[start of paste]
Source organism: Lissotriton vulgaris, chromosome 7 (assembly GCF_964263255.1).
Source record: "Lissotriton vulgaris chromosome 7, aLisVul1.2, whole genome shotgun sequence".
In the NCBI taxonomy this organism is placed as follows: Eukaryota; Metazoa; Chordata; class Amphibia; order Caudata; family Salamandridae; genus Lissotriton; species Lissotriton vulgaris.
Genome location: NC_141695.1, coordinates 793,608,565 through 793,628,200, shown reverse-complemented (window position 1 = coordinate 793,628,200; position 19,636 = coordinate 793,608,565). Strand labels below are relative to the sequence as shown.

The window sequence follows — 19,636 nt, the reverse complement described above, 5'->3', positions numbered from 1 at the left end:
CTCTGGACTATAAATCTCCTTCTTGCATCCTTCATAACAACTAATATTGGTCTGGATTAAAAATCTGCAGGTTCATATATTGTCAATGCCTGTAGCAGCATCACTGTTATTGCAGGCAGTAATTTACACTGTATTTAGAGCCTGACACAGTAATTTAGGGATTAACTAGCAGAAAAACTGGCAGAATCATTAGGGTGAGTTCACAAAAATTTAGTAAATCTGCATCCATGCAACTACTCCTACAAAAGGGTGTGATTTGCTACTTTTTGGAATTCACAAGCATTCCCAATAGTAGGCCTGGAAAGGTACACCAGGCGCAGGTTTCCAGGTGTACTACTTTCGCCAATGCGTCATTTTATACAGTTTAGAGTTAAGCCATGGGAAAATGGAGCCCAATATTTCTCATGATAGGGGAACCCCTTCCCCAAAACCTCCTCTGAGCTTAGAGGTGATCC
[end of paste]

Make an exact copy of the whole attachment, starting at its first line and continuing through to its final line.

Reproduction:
Source organism: Lissotriton vulgaris, chromosome 7 (assembly GCF_964263255.1).
Source record: "Lissotriton vulgaris chromosome 7, aLisVul1.2, whole genome shotgun sequence".
In the NCBI taxonomy this organism is placed as follows: Eukaryota; Metazoa; Chordata; class Amphibia; order Caudata; family Salamandridae; genus Lissotriton; species Lissotriton vulgaris.
Genome location: NC_141695.1, coordinates 793,608,565 through 793,628,200, shown reverse-complemented (window position 1 = coordinate 793,628,200; position 19,636 = coordinate 793,608,565). Strand labels below are relative to the sequence as shown.

The window sequence follows — 19,636 nt, the reverse complement described above, 5'->3', positions numbered from 1 at the left end:
CTCTGGACTATAAATCTCCTTCTTGCATCCTTCATAACAACTAATATTGGTCTGGATTAAAAATCTGCAGGTTCATATATTGTCAATGCCTGTAGCAGCATCACTGTTATTGCAGGCAGTAATTTACACTGTATTTAGAGCCTGACACAGTAATTTAGGGATTAACTAGCAGAAAAACTGGCAGAATCATTAGGGTGAGTTCACAAAAATTTAGTAAATCTGCATCCATGCAACTACTCCTACAAAAGGGTGTGATTTGCTACTTTTTGGAATTCACAAGCATTCCCAATAGTAGGCCTGGAAAGGTACACCAGGCGCAGGTTTCCAGGTGTACTACTTTCGCCAATGCGTCATTTTATACAGTTTAGAGTTAAGCCATGGGAAAATGGAGCCCAATATTTCTCATGATAGGGGAACCCCTTCCCCAAAACCTCCTCTGAGCTTAGAGGTGATCC